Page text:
Christmas Island to Cocos Keeling
Unfortunately from the provisioning side of things we arrived early morning Friday, so as soon as we had sorted out the clearing in formalities we hit the town to re-supply. It was an extremely overloaded dinghy that ventured fourth from Lista Light in search of propane gas, diesel and fresh food.
We found the locals to be an extremely friendly bunch and this was demonstrated when the owner of the diesel pump lent us his truck to do ferry runs down to the dock with some jerry cans of diesel. He also very kindly allowed us to take our full gas bottle and our shopping back to the dock as well.
After the urgent chores were done everyone got a bit of time to explore the Island. Gareth and Martin were very kindly shown around the island by a local guy called Ben. Their tour did include climbing down some absolutely pristine caves, which they enjoyed so much that they encouraged Amiria, Noel and Jack to explore the next morning.
Noel did manage to drag himself away from the constant maintenance that Lista Light requires to take a dive among the Coral on a point. Amiria and Jack went with him with their snorkels, the snorkelling opportunity being to good a one to miss.
Noel did take the opportunity to chase his roots as his grandfather ran the island, and Jay was lucky enough to have spent a good part of her early years growing up here. After determining which house his family used to live in, he trekked off up the hill to photograph the old house.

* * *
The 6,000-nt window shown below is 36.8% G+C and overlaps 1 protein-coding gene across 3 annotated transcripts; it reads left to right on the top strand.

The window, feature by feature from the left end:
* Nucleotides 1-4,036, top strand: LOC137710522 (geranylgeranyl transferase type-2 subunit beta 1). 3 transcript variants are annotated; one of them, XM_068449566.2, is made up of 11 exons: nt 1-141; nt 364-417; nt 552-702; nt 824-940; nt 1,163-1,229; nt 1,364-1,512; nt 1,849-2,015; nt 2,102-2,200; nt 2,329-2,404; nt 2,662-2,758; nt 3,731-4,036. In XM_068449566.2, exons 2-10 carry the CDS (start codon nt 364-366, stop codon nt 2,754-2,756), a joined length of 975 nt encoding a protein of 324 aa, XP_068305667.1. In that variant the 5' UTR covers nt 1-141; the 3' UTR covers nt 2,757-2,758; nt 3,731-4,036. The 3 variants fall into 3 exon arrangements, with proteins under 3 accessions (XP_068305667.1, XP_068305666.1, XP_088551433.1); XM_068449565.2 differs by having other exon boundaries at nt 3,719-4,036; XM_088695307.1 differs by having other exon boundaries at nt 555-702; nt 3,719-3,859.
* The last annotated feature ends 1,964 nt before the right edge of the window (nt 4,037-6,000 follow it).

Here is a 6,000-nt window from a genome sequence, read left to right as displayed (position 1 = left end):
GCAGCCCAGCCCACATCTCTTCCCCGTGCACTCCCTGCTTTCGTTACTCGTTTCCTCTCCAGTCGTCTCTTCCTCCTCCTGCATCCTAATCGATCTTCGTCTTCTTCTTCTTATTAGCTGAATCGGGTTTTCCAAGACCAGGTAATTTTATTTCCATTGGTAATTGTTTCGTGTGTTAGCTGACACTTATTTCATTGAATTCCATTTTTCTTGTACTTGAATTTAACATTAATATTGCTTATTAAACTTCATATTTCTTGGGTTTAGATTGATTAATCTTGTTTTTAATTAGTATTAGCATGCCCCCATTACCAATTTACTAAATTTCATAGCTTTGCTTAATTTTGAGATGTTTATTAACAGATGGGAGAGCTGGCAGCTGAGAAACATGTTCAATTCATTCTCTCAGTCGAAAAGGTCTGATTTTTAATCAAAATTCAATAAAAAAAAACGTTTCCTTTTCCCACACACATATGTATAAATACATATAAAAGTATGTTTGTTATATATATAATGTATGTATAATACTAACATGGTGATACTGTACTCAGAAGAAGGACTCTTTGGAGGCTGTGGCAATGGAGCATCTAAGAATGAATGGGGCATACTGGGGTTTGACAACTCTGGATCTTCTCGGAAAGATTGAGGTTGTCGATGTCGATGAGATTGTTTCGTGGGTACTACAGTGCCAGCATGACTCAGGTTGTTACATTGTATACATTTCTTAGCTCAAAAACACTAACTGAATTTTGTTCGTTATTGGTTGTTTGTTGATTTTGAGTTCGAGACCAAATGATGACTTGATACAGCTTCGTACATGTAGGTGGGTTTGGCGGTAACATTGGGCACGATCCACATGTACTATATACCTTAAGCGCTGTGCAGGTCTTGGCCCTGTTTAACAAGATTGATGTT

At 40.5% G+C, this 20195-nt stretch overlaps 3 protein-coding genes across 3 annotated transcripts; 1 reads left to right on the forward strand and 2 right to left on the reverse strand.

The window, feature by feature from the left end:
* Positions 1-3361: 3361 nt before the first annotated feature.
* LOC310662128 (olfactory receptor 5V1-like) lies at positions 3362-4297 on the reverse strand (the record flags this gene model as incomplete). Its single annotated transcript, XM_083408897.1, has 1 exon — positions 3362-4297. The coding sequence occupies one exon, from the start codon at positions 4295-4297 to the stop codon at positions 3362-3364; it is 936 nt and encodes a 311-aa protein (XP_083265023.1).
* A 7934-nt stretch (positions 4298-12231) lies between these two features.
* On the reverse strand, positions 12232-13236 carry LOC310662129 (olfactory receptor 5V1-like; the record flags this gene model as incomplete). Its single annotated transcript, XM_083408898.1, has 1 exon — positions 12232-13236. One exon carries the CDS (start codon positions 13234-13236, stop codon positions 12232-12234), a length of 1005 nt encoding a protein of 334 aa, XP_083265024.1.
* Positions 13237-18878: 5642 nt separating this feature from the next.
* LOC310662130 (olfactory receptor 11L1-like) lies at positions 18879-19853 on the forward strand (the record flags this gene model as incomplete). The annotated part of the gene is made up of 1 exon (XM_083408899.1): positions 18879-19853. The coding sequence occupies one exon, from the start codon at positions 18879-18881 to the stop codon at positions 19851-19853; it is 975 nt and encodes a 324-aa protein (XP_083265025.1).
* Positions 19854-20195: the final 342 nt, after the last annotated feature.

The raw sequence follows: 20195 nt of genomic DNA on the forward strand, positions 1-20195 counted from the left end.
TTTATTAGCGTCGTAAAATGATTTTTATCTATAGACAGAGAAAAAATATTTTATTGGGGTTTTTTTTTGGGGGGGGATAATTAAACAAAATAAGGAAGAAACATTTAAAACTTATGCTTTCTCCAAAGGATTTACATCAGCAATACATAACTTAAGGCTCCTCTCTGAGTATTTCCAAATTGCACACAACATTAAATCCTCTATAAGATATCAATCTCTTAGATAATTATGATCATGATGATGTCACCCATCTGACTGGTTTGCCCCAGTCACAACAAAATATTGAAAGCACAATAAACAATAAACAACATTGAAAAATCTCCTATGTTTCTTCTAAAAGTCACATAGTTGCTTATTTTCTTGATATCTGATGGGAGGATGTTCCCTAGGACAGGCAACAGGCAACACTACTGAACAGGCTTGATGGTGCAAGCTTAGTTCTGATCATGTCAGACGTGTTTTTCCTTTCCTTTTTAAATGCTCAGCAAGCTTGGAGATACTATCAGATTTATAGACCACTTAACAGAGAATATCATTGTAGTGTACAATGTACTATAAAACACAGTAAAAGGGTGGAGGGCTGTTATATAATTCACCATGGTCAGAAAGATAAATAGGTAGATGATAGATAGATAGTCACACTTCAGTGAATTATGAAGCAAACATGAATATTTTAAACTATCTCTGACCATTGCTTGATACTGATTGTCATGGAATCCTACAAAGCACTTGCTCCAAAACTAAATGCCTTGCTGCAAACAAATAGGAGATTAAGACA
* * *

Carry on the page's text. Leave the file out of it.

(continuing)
We had an extremely frustrating time trying to keep the boat clean as there was always a freighter nearby loading up with phosphate, which kept up a constant shower of fine dust that coated everything above deck.
The day of departure has come upon us again and it is not without a little reluctance that we leave the friendly Christmas Island and carry on with our voyage towards Cocos Keeling. After casting off the mooring we motored out of Flying Fish Cove and came onto our course. We had stocked up with fresh vegetables before we left, but we had no fresh meat aboard so the fishing lines went out with a hopeful air. Unfortunately there were an awful lot of birds around and one managed to tangle itself in the line. We quickly dragged it aboard and untangled it, releasing it moments later none the worse for its encounter. We had almost written off the chances of a catch as the afternoon drew on, but just as we were losing the light we had a take on the rod. Noel was the first to the rod and hauled in a beautiful Dorado.
We had started the voyage off motor sailing with a single reefed mizzen and the number one jib. At first light the next day we hoisted the spinnaker in place of the big jib, and once again enjoyed the oh so hard life of downwind sailing.
As the evening drew near we brought down the spinnaker and replaced it with the mizzen and a poled out staysail. The next morning as the wind hadn't changed much we re-hoisted the spinnaker. About midday, just as we were about to serve lunch, we spotted a squall on the horizon and as the wind was increasing we prepared to drop the spinnaker. While preparing the halyard for the change we misjudged the strength of the sail and halyard went screaming out and the spinnaker was dropped in the drink. The motor was quickly cut and the spinnaker eased out of the water. Thankfully it only had a very small tear in the corner of the sail which ''Sails the Second'' got onto repairing.